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31st January

Two Faces of Malaysia...

Malaysian book censors ban 11 books about islam

The Two Faces of Islam book Malaysia has banned 11 books for allegedly giving a false portrayal of Islam, such as by linking the religion to terrorism and the mistreatment of women.

The government ordered the books, most of them released by U.S. publishers, to be blacklisted earlier this month because they are not in line with what we call the Malaysian version of Islam, said Che Din Yusoh, an official with the Internal Security Ministry's publications control unit.

Some of them ridicule Islam as a religion, or the facts are wrong about Islam, like associating Islam with terrorism ... or saying Islam mistreats women, he said. Once you mention something which is not correct, it's not proper.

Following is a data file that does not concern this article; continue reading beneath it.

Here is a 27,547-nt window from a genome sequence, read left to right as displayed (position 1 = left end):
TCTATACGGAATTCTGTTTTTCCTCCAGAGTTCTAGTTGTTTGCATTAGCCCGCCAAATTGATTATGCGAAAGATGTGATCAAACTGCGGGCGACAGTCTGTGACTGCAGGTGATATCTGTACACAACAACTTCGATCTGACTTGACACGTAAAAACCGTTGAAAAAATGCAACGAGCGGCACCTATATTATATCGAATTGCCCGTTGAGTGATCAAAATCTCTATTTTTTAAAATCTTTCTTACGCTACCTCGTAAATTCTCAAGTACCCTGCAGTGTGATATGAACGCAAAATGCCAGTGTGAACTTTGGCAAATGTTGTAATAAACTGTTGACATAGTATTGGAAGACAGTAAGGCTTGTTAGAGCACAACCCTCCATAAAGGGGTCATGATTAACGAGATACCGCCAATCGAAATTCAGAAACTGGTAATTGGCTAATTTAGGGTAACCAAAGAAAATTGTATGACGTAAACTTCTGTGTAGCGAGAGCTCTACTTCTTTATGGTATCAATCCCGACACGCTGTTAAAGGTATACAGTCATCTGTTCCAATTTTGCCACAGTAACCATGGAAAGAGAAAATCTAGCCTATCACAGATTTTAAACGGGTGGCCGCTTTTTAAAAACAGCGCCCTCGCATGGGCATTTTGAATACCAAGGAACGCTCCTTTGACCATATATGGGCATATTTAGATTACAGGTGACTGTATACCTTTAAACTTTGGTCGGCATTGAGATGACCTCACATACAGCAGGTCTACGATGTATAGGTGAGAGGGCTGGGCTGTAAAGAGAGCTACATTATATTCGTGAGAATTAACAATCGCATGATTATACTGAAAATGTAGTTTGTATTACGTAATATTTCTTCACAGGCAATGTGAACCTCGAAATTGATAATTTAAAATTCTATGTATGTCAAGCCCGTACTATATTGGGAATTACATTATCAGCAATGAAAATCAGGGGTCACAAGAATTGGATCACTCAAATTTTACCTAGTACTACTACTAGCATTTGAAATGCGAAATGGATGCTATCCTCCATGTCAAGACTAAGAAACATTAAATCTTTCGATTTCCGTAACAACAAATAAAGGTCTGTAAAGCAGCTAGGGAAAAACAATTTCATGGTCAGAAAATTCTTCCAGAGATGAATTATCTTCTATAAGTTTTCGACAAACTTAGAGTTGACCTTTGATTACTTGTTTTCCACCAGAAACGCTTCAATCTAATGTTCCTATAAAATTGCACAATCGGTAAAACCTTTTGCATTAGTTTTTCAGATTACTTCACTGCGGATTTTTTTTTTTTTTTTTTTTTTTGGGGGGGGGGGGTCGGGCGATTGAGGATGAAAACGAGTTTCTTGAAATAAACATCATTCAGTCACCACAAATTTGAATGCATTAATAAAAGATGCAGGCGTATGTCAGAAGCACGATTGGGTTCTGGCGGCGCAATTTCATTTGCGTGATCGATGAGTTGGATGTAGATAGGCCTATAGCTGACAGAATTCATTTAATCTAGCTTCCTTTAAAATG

The banned books include eight English-language ones, such as The Two Faces of Islam: Saudi Fundamentalism and its Role in Terrorism, Secrets of the Quran: Revealing Insights Into Islam's Holy Book and Women in Islam. There are also three books written in the local Malay language.

Government authorities regularly review the contents of books and publications that could have sensitive material, mostly regarding religion and sex, Che Din said.


18th August

Update: Book Banners...

Malaysian book censors ban 2 more books about islam

Women's Studies Interational Forum Malaysia's state censors have banned two books on Islam saying they gave a misleading view of the religion.

The Home Ministry banned the English-language Muslim Women and the Challenge of Islamic Extremism and the Malay-language Strange but True in Prayers.